Representatives of the city's Coalition of Baltimore's Charter Schools presented to city school board members Tuesday, a range of issues they have raised in recent months about district policies and funding challenges that impact their ability to educate the districts 11,000 students--or 13 percent of the student population--they serve.

In a letter, charter leaders said that in recent weeks, they received answers and assurances regarding federal funding for professional development, the charter renewal process, and a lack of communication from district officials about the future of charter budgets--concerns raised since May.


The Coalition also said it had made progress on obtaining Title II funding for professional development from the district, and charters would receive flexibility to amend their applications after the district implements a new rubric and assessment tool. They said the rubric, called the Chicago 5 survey, concerned them because the district would be using the tool well after the charter renewal application deadline.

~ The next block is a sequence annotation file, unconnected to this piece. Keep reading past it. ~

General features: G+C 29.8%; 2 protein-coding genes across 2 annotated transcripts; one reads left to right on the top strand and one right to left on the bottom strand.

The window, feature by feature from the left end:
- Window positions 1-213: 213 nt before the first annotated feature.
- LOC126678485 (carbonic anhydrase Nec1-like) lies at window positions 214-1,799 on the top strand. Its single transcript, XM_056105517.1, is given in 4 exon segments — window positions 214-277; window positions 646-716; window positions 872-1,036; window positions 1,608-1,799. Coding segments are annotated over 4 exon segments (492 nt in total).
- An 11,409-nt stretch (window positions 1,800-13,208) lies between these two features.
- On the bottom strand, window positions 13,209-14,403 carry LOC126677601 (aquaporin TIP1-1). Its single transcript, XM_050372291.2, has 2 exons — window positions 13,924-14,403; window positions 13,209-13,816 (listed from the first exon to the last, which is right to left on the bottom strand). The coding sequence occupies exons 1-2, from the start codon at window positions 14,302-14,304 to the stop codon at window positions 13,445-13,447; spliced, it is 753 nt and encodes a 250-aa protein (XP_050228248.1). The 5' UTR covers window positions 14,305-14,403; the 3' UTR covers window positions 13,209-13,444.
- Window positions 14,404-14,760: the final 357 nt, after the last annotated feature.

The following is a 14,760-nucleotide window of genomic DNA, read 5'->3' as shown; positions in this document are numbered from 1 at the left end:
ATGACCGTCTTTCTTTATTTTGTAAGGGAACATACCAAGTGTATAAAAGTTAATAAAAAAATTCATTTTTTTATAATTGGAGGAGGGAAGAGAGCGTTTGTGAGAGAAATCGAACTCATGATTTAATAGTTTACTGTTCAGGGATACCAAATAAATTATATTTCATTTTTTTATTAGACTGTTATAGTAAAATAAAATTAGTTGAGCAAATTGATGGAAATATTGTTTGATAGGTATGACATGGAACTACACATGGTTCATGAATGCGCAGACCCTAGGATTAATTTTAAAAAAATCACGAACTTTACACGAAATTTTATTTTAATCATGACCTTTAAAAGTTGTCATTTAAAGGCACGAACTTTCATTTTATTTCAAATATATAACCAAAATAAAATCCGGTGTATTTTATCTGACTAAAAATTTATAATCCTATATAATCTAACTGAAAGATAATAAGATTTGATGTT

However, when it came to funding, charter leaders said questions still lingered, and comes after a particularly long stretch of evasiveness on the matter.

"We felt that responses to questions we asked, particularly those related to funding, went unanswered far too long or were at times incomplete," the letter read. "We met with Dr. Alonso last week and he assured us that would change."

Charter leaders said they also were in the process of scheduling monthly meetings to address issues such as transportation, funding, and a new structure under which charters would be paying the district for services it provides to them. And they outlined a slew of other issues that still remain.

"These are all encouraging improvements," the letter said. "At the same time, we think it is important for the board to know that we still have questions and concerns about several funding issues, specifically the impact of the teacher buy-out program, how surplus dollars are allocated, and the implementation of transportation for students with disabilities.

"All of these issues directly impact the per-pupil funding for students in charter schools. They also speak to efficiencies and budgeting practices within the school system that certainly impact all students in Baltimore City Schools."

The Coalition also asked for a regularly schedule time slot to continue to update board members on the progress made on such matters.